Of all the criticisms the Los Angeles Lakers received this year, potentially the most legitimate was the organization’s failure to acquire the level of shooting an NBA team needs to have even a moderate amount of success. Instead, former president of basketball operations Magic Johnson bragged about how he had watched the playoffs and discovered that the best shooting teams didn’t win (despite literally the best shooting team ever winning the title), while still employed general manager Rob Pelinka talked about how the Lakers had “thrust.”
Neither of those things proved true, or at least not true enough for the Lakers to make the playoffs, and one of the biggest (and most persistent) individual knocks on the front office was not re-signing veteran center Brook Lopez. After expressing some level of interest in a Lakers return at exit interviews in 2018, Lopez left for the Milwaukee Bucks, taking the bi-annual exception of $3.3 million to leave a team near Disneyland for a team not near Disneyland.
During his lengthy appearance on ESPN’s “First Take” on Monday morning, Johnson took responsibility for that error, but he wasn’t willing to accept criticism for not re-signing Lopez’s fellow outgoing free agent, Julius Randle, who took a two-year, $18 million deal with the New Orleans Pelicans:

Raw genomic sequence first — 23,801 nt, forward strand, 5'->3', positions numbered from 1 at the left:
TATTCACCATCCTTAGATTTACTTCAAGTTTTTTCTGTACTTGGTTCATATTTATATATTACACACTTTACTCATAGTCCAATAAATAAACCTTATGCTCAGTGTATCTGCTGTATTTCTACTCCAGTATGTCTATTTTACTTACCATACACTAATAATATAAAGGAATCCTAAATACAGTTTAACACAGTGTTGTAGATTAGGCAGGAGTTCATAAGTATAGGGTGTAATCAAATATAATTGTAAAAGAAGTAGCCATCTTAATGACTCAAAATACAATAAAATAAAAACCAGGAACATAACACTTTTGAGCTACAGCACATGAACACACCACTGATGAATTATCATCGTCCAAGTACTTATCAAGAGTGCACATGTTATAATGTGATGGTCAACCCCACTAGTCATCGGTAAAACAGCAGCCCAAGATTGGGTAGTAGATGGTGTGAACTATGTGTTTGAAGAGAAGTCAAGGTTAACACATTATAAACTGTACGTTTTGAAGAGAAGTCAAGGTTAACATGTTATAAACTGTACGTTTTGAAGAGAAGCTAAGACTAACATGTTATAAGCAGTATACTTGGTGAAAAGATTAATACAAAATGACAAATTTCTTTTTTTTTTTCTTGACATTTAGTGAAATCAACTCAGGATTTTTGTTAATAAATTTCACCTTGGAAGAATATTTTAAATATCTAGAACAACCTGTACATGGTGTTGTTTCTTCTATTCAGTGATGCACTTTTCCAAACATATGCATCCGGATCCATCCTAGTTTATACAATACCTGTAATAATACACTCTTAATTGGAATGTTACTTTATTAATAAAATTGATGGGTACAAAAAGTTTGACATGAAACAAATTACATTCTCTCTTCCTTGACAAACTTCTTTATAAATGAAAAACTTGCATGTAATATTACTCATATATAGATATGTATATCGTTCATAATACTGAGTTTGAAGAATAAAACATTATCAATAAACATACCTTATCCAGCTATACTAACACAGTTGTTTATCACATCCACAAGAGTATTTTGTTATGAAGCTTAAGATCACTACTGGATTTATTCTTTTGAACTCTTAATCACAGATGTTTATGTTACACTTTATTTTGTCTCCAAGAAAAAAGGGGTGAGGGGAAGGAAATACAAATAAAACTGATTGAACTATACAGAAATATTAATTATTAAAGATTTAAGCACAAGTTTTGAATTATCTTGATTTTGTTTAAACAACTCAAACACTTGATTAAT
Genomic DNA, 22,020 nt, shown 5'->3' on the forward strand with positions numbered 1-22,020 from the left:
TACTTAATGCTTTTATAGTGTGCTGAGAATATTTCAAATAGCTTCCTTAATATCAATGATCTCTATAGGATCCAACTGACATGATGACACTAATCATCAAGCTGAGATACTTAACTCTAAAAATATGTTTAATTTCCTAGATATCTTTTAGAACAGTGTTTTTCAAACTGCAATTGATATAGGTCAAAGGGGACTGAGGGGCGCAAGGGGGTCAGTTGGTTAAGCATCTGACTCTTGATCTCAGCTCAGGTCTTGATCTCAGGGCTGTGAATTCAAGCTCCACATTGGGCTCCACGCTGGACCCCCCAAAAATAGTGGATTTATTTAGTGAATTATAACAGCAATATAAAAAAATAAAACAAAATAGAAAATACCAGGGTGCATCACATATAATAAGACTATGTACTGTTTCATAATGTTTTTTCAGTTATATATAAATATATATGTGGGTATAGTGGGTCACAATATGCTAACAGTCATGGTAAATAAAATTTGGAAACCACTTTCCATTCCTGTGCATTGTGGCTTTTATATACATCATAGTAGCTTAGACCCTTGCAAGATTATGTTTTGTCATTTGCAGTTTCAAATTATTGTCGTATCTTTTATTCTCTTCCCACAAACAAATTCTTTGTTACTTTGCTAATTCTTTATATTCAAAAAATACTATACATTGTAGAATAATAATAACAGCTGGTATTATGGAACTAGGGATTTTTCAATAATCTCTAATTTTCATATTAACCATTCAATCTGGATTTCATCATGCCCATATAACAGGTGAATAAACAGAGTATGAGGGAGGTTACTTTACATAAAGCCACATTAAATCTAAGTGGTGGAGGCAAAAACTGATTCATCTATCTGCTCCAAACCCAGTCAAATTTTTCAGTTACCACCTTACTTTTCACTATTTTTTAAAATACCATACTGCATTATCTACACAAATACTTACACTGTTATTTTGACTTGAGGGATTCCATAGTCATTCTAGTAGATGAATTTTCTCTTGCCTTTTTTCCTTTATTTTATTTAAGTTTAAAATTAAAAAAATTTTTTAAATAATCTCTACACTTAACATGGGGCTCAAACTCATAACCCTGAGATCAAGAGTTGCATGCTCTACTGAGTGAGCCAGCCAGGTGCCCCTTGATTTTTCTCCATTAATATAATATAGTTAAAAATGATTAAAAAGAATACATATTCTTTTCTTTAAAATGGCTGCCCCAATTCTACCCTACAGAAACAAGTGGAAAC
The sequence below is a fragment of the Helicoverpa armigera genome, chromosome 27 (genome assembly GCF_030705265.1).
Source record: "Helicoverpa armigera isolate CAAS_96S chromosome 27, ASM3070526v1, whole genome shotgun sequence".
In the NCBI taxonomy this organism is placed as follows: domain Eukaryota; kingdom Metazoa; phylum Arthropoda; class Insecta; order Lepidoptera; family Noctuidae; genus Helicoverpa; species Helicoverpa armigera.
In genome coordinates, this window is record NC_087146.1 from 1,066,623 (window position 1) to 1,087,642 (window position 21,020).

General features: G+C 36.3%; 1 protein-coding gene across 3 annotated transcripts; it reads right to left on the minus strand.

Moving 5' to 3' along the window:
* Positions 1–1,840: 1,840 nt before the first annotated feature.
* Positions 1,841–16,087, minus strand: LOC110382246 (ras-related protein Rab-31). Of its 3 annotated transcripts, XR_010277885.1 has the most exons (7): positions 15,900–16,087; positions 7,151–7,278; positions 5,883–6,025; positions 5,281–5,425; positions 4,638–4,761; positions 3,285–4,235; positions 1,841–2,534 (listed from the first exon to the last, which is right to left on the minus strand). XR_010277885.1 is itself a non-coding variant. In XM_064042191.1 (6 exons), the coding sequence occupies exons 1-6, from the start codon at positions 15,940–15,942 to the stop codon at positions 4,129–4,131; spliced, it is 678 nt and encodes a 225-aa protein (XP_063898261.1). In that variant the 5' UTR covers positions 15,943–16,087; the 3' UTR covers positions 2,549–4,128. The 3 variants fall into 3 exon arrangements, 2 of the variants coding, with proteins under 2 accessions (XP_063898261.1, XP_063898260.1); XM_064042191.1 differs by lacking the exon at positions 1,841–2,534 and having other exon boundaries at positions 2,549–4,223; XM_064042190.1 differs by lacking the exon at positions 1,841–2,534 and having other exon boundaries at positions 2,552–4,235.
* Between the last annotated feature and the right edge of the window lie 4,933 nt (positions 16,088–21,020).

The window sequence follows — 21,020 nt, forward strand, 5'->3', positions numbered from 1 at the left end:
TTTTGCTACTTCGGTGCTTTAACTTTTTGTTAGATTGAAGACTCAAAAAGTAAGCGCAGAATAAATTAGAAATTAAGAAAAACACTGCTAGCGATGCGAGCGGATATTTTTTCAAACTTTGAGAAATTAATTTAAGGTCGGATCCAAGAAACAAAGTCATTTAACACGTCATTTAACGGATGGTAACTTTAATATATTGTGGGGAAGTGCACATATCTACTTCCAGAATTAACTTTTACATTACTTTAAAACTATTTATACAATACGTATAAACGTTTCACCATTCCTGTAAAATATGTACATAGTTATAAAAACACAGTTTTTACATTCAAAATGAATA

“The only one we could’ve re-signed was Brook Lopez, and I made a mistake there. Julius, we couldn’t offer what he got. He wanted two years, we were only offering one. That was a good deal for Julius, and he played well. Him and LeBron wasn’t going to fit, no way. We needed some space.”
To espouse needing space as a reason for not re-signing Randle in the same breath as admitting you made a mistake in not re-signing Lopez is a borderline miraculous level of cognitive dissonance, but Johnson is right about the contract portion of this (at least in part). Randle’s deal isn’t bad value in a vacuum, and the second-year is a player option Randle likely won’t pick up, but whether you agree with them or not, the Lakers weren’t going to take the chance that Randle would when their whole plan was centered on signing a superstar like Kyrie Irving or Kawhi Leonard this summer. They clearly just didn’t want to risk cap space, as evidenced by their words, and not handing out any deals longer than one year in length last summer.
Johnson tried to use a similar reasoning for trading Ivica Zubac for Mike Muscala at the trade deadline, but in this case, it doesn’t really line up. Let’s break down his exchange with “First Take” host Stephen A. Smith of ESPN:
Johnson: Now, Zubac, let’s go to that. Give me some numbers for him at the Clippers... He didn’t even play during the Golden State series.
Smith: He’s 23 years old!
A few notes, before we let Johnson and Smith continue. To be fair, Zubac did only average 9.7 minutes per game during the Clippers’ series against Golden State and did mostly get played off of the floor. However, he also had 18 points and 15 rebounds in the third game of the series. It wasn’t a close game, but still, those are productive minutes for such a young player in the postseason.